Express Pharma
Home  »  Archive  »  ‘Regulatory plays a major role in shaping up the market for infectious disease diagnostics in developing world’

‘Regulatory plays a major role in shaping up the market for infectious disease diagnostics in developing world’

0 13
Read Article

Which countries are the biggest markets for infectious diseases in a descending order: developing versus developed? Which diseases worldwide have a huge market? Why? Where does India figure here?

Jayant Singh

India and China are the biggest markets for infectious disease diagnostics from a volume perspective. However, from a value perspective the US and Europe lead the pack. This is primarily on account of the difference in technologies used, the primary technology used in India and China are the first generation ELISA (enzyme-linked immunosorbent assay) and rapid card tests which are low-priced, whereas the developed world has migrated to the latest advancement in ELISA and nucleic acid testing, that is gradually becoming a norm rather than a reference test.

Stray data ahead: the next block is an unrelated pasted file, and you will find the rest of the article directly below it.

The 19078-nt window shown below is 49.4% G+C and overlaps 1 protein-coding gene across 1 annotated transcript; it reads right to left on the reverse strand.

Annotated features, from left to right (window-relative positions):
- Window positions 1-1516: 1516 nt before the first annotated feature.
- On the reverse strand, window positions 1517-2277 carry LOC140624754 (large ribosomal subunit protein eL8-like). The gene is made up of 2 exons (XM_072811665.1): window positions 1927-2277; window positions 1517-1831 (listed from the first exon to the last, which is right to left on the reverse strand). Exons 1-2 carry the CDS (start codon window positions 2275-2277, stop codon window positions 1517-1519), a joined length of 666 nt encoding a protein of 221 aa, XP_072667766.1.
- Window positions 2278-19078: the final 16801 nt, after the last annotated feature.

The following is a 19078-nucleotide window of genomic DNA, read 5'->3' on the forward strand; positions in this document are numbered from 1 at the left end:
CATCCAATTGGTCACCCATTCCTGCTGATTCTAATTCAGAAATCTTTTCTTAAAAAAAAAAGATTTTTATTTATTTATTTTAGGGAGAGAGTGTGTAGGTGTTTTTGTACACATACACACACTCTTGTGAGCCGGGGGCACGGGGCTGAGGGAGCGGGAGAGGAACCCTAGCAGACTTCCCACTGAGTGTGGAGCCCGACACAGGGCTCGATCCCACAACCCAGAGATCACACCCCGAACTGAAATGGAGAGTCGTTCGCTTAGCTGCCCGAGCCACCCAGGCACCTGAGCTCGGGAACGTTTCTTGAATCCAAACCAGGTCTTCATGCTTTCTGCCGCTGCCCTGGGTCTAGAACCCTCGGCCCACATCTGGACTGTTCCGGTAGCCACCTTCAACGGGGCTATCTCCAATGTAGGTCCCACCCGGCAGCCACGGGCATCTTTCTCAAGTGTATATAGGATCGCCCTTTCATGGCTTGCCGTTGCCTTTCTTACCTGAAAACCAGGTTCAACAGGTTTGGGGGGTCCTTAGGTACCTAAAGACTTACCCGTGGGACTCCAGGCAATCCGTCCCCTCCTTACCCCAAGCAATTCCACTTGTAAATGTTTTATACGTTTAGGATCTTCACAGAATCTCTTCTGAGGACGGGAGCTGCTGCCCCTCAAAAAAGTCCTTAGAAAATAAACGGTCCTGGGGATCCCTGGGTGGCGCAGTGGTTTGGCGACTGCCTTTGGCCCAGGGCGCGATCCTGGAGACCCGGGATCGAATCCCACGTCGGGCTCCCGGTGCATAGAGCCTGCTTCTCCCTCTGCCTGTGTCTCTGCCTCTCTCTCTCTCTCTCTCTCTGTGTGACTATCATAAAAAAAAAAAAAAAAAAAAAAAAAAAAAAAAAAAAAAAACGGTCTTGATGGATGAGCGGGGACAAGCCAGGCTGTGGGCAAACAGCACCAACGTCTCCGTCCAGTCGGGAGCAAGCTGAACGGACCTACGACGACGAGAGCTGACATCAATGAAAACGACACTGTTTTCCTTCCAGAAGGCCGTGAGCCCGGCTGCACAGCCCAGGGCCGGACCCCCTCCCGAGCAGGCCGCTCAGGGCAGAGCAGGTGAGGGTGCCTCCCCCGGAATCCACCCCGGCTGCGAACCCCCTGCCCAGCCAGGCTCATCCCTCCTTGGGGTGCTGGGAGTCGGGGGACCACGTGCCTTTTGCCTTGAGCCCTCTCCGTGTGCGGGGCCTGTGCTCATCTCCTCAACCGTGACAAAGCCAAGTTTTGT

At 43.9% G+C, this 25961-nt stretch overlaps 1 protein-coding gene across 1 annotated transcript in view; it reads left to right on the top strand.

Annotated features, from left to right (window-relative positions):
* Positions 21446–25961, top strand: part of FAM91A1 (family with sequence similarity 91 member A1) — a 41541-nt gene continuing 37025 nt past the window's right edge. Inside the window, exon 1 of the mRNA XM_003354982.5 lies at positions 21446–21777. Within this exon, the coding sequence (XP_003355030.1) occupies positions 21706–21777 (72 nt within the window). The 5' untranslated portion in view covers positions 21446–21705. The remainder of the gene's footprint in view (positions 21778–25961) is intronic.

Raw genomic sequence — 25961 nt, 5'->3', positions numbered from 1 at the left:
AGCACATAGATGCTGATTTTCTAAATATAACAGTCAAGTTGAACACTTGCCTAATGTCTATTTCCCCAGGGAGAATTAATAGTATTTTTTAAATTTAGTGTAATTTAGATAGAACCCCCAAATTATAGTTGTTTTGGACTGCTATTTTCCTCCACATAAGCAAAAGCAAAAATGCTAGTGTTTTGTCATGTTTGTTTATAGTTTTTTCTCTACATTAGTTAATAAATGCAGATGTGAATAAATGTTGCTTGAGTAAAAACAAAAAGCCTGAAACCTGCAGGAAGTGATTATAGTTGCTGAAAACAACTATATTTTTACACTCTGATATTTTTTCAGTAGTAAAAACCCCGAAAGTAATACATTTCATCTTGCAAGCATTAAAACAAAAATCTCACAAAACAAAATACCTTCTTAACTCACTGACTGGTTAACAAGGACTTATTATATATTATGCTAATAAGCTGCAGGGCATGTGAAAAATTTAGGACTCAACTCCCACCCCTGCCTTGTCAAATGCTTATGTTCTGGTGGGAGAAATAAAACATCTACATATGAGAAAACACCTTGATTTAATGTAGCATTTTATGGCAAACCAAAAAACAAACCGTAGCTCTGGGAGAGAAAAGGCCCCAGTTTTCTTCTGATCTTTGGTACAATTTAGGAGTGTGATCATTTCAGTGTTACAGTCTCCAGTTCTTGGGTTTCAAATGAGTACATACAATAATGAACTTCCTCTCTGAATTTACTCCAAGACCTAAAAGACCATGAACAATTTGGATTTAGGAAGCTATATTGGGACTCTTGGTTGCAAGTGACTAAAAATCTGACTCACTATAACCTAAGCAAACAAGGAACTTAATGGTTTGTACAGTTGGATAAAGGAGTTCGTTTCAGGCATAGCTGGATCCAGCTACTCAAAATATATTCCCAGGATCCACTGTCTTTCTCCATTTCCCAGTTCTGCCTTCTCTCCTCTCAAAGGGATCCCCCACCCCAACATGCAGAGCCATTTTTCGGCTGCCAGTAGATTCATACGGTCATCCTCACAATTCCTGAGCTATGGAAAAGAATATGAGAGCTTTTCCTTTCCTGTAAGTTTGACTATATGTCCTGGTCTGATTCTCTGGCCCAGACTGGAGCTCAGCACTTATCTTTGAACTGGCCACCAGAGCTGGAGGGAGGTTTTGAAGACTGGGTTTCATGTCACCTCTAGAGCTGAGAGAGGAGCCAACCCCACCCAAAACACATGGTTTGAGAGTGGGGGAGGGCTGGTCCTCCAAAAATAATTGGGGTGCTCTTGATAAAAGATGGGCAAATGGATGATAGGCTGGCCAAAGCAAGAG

Big markets exist for infectious diseases diagnosis in the western world for diseases like HIV, Hepatitis B and C and hospital acquired infection (HAIs). However, the testing is primarily done on very high end platforms like NAT and Chemiluminescence. In addition to the diseases mentioned above there is the additional burden of diseases like cholera, TB, pneumonia, Kala Azar, malaria, dengue, swineflu, bird flu, trypanosomiasis, etc. in the developing world. India has a similar disease profile as that of the developing countries from an infectious disease diagnosis perspective.

How are governments in developing economies of Asia, Africa and Latin America tackling and further driving demand through the measures being taken. Explain.

Similar to the cases in India, other geographic regions like, Africa and Latin America are all resource scarce countries facing similar challenges of huge disease burden. With the lack of affordability coupled with difficulty of accessing the latest technology either due to cost or complexity for operating the technology, these countries are also characterised by being majority out of pocket markets from a payment perspective. This limits the scope of a government driven demand for these tests, however regulatory measures like the banning of serology tests for TB by Government of India is playing a major role in shaping up the market for various technologies for infectious diseases testing.